WNSO Literature
- Home
- Poems
- Articles
- Stories
- Muktak
- Contact
  Literature Archive
-- 2002 --
-- 2003 --
-- 2004 --
-- 2005 --
  WNSO Departments
WNSO main
WNSO Radio
WNSO Directory
WNSO Forum
WNSO Songs
WSNO E-cards
WNSO newsletter



The Agony of War (Satis Shroff, Freiburg)

Once upon a time there was a seventeen year old boy
Who lived in the Polish city of Danzig.
He was ordered to join the Waffen-SS,
Hitler’s elite division.
Oh, what an honour for a seventeen year old,
Almost a privilege to join the Waffen-SS.
The boy said:
„Wir wurden von früh bis spät
Geschliffen und sollten
Zur Sau gemacht werden.”

A Russian grenade shrapnel brought his role
In the war to an abrupt end.
That was on April 20, 1945.
In the same evening,
He was brought to Meissen,
Where he came to know about his Vaterland’s defeat.
The war was lost long ago.
He realised how an ordinary soldier
Became helpless after being used as a tool in the war,
Following orders that didn’t demand heroism
In the brutal reality of war.

It was a streak of luck,
And his inability to ride a bicycle,
That saved his skin
At the Russian-held village of Niederlausitz.
His comrades rode the bicycle,
And he was obliged to give them fire-support
With a maschine-gun.
His seven comrades and the officer
Were slain by the Russians.
The only survivor was a boy
Of seventeen named Grass.
Günter Grass.
He abandoned his light maschine-gun,
And left the house of the bicycle-seller,
Through the backyard garden
With its creaky gate.

What were the chances in the days of the Third Reich
For a 17 year old boy to understand the world?
The BBC was a feindliche radio,
And Goebbels’ propaganda maschinery
Was in full swing.
There was no time to reflect in those days.
Fürcht und Elend im Dritten Reich,
Wrote Bertold Brecht later.
Why did he wait till he was almost eighty?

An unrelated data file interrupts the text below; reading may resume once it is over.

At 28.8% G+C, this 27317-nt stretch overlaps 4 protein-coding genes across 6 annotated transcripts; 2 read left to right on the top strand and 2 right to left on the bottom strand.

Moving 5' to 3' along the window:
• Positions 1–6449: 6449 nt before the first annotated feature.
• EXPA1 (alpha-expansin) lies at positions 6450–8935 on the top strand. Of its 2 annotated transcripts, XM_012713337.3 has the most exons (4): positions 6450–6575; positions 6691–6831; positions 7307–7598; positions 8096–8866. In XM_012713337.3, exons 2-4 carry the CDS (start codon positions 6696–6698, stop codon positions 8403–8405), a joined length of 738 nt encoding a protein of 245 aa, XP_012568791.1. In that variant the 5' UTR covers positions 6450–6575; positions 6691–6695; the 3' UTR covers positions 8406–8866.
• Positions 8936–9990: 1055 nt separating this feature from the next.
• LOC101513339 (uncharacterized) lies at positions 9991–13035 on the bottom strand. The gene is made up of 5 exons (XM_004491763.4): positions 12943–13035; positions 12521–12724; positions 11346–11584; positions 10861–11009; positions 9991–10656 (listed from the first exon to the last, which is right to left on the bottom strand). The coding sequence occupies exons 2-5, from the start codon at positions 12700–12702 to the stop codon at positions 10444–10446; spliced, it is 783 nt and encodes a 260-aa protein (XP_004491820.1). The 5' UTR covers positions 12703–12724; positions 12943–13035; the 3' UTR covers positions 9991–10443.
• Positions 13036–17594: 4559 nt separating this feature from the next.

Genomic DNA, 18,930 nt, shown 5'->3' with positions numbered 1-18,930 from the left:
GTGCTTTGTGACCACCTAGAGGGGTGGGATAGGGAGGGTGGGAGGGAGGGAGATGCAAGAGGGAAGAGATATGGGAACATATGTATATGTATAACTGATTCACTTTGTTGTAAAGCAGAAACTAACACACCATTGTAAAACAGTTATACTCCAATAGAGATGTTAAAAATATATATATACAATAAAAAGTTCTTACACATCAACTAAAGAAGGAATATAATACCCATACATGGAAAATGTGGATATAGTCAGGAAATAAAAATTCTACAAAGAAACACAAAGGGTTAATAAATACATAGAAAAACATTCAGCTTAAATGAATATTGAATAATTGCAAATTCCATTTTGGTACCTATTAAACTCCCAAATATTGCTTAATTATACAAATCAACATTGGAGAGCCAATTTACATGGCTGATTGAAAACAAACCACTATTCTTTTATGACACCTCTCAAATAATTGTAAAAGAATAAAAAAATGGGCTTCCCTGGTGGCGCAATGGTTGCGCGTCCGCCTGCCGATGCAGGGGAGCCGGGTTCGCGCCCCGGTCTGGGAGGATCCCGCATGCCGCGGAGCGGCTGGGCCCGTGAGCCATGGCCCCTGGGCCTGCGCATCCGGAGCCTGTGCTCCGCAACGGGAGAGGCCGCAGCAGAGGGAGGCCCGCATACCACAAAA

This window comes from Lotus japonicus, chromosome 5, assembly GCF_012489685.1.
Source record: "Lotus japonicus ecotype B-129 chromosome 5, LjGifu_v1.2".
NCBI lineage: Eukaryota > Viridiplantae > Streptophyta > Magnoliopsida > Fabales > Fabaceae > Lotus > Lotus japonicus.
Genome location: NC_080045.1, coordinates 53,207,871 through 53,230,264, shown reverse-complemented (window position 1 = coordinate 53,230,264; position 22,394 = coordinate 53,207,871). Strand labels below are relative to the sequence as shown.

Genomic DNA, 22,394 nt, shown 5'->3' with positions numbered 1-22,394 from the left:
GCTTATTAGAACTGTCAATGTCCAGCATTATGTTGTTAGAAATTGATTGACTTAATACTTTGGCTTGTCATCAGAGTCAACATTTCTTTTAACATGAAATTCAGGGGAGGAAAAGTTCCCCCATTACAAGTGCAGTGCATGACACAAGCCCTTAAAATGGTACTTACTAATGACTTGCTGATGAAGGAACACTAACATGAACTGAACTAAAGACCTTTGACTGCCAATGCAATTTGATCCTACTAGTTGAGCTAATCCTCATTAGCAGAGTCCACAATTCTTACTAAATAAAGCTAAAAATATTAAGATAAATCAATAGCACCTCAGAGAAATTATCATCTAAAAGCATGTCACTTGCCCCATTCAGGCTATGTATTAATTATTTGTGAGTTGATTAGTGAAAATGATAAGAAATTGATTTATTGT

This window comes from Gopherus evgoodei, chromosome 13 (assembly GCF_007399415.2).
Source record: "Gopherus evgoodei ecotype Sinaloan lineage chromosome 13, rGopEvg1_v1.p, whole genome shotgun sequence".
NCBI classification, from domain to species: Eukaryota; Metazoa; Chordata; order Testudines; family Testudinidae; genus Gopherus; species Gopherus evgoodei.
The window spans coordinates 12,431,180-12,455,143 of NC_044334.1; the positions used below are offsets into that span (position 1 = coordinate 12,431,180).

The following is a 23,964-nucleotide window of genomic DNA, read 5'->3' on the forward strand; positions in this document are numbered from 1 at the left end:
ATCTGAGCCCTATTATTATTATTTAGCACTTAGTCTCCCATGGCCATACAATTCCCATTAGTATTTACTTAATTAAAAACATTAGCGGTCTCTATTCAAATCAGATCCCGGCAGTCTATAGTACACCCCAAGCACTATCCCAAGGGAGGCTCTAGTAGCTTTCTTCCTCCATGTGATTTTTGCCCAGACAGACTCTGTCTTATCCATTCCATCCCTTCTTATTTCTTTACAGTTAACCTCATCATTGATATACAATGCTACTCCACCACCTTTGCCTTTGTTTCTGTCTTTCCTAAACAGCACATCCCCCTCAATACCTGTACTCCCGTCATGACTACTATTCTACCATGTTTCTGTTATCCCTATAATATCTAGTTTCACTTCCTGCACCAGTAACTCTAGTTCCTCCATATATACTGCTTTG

Why did he torment his soul all these years?
Why didn’t he tell the bitter truth,
About his tragi-comical role in the war
With the Waffen-SS?
He was a Hitlerjunge,
A young Nazi.
Faithful till the end.
A boy who was seduced by the Waffen-SS.
His excuse:
„Ich habe mich verführen lassen.“

The reality of the war brought
Endless death and suffering.
He felt the fear in his bones,
His eyes were opened at last.

Grass is a figure,
You think you know well.
Yet he’s aloof
And you hardly know him,
This literary titan.
He breathes literature
And political engagement.
In his new book:
Beim Häuten der Zwiebeln
He confides he has lived from page to page,
And from book to book.

Is he a Dr. Jekyll and Mr. Hyde?
Dr. Freud and Mephistopheles
In the same breast?
Grass belongs to us,
For he has spent the time with us.
It was his personal weakness
Not to tell earlier.
He’s a playwright, director and actor
Of his own creativeness.
His characters Oskar and Mahlke weren’t holy Joes.
It was his way of indirectly showing
What went inside him.
Ach, his true confession took time.
It was like peeling an onion with tears,
One layer after the other.
Better late than never.


Since 1974 I have been living on and off in Nepal, writing articles and publishing books about Nepal-- this beautiful Himalayan country. Even before I knew Satis Shroff personally (later) I was deeply impressed by his articles, which helped me very much to deepen my knowledge about Nepal. Satis Shroff is one of the very few Nepalese writers being able to compare ecology, development and modernisation in the ‘Third’ and ‘First’ World. He is doing this with great enthusiasm, competence and intelligence, showing his great concern for the development of his own country. (Ludmilla Tüting, journalist and publisher, Berlin).

Due to his very pleasant personality and in-depth experience in both South Asian, as well as Western work-styles and living, Satis Shroff brings with him a cultural sensitivity that is refined. His writings have always reflected the positive attributes of optimism, tolerance, and a need to explain and to describe without looking down on either his subject or his reader. (Kanak Mani Dixit, Himal Southasia, Kathmandu)

Satis Shroff writes with intelligence, wit and grace. (Bruce Dobler, Senior Fulbright Professor in Creative Writing, University of Pittsburgh).

Works by Günter Grass: Surrealist poems Die Vorzüge der Windhühner 1956, grotesque plays Hochwasser 1956, Onkel-Onkel, Noch zehn Minuten bis Buffalo, Die bösen Köche 1957, original novel Die Blechtrommel 1959 (The Tin Drum), poems and drawings Gleisdreieck 1960, Hundejahre 1963, Die Plebjer proben den Aufstand 1966, Büchner Prize 1965, illustrated poems Ausgefragt 1967, third novel örtlich betäubt, play Davor, 1969 gesammelte Gedichte1971, Maria zuehren 1973, Liebe geprüft 1974, wie ich mich sehe 1980, ,fourth novel Aus dem Tagebuch einer Schnecke 1972,a study of melancholy Melancholia I, lengthy novel Der Butt1977, Das Treffen in Telgte 1979, Kopfgeburten oder Die Deutschen sterben aus1980, Widerstand lernen, Politische Gegenreden 1980-1983, Aufsätze zur Literatur 1957-79 in 1980.Beim Häuten der Zwiebeln 2006.


Powered By Worldwide Nepalese Students' Organisation